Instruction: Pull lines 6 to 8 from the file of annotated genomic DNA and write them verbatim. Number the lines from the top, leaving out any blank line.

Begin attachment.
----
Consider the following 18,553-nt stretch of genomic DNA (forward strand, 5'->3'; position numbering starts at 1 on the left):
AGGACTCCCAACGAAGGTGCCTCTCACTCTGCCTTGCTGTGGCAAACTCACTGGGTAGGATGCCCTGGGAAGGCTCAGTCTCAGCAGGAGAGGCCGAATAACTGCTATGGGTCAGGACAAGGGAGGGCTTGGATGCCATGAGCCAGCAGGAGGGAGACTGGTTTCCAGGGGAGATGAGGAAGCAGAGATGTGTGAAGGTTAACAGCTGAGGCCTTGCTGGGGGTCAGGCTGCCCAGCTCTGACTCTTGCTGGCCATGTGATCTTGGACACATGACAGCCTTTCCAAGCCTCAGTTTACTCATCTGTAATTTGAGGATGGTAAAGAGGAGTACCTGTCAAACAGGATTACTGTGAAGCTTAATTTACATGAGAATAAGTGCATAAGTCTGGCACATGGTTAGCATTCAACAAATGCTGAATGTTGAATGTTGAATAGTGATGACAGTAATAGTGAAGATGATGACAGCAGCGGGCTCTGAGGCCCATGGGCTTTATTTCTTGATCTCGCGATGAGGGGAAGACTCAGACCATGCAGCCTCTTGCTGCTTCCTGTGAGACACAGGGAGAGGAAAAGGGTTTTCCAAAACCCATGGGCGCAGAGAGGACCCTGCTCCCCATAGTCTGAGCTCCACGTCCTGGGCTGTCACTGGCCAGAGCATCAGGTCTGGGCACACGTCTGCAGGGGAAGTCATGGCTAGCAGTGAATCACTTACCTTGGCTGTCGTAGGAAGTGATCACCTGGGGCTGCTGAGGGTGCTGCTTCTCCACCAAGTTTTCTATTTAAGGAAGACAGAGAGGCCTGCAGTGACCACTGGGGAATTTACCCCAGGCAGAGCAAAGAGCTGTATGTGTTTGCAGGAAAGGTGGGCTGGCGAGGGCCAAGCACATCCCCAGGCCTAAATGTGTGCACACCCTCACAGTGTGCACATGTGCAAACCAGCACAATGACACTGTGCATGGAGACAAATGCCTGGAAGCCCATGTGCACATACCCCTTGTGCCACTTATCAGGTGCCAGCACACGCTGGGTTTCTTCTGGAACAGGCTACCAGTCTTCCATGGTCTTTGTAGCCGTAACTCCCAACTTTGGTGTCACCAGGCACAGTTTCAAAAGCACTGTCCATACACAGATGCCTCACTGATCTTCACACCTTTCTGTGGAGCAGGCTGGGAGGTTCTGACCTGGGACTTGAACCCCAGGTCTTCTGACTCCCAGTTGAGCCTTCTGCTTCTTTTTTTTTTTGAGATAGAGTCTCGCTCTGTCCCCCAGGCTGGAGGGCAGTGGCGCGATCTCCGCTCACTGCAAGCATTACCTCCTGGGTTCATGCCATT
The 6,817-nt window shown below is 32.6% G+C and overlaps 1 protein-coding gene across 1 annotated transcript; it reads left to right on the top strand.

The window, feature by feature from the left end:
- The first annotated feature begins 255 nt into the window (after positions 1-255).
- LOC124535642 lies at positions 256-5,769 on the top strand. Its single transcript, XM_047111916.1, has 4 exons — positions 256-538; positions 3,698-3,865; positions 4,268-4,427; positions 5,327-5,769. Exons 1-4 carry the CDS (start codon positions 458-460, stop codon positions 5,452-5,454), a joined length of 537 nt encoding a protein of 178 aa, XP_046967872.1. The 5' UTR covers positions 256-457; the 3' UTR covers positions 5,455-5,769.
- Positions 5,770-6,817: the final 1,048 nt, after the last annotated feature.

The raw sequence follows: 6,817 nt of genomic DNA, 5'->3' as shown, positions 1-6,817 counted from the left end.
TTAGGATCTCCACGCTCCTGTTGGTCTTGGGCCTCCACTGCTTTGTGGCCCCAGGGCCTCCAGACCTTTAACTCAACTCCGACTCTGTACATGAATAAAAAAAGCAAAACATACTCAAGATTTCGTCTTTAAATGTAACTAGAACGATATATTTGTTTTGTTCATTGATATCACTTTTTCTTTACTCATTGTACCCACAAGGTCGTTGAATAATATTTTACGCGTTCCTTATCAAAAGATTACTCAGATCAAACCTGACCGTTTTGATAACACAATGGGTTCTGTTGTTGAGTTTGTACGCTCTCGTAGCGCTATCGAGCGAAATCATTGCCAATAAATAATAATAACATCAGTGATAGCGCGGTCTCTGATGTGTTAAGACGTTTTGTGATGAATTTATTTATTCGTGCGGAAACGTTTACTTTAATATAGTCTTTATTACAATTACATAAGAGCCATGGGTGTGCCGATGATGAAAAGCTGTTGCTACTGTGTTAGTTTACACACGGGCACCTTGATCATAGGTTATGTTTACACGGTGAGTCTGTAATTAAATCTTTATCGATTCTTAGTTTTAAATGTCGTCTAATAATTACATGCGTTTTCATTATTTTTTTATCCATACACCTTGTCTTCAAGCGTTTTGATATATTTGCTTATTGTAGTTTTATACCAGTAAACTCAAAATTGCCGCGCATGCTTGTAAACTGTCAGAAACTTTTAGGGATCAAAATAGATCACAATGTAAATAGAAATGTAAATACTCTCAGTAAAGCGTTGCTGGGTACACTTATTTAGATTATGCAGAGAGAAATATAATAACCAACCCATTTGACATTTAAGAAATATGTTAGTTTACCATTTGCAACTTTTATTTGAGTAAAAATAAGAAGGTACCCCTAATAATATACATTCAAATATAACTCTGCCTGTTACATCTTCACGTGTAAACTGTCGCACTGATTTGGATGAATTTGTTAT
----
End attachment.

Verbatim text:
- LOC124535642 lies at positions 256-5,769 on the top strand. Its single transcript, XM_047111916.1, has 4 exons — positions 256-538; positions 3,698-3,865; positions 4,268-4,427; positions 5,327-5,769. Exons 1-4 carry the CDS (start codon positions 458-460, stop codon positions 5,452-5,454), a joined length of 537 nt encoding a protein of 178 aa, XP_046967872.1. The 5' UTR covers positions 256-457; the 3' UTR covers positions 5,455-5,769.
- Positions 5,770-6,817: the final 1,048 nt, after the last annotated feature.

The raw sequence follows: 6,817 nt of genomic DNA, 5'->3' as shown, positions 1-6,817 counted from the left end.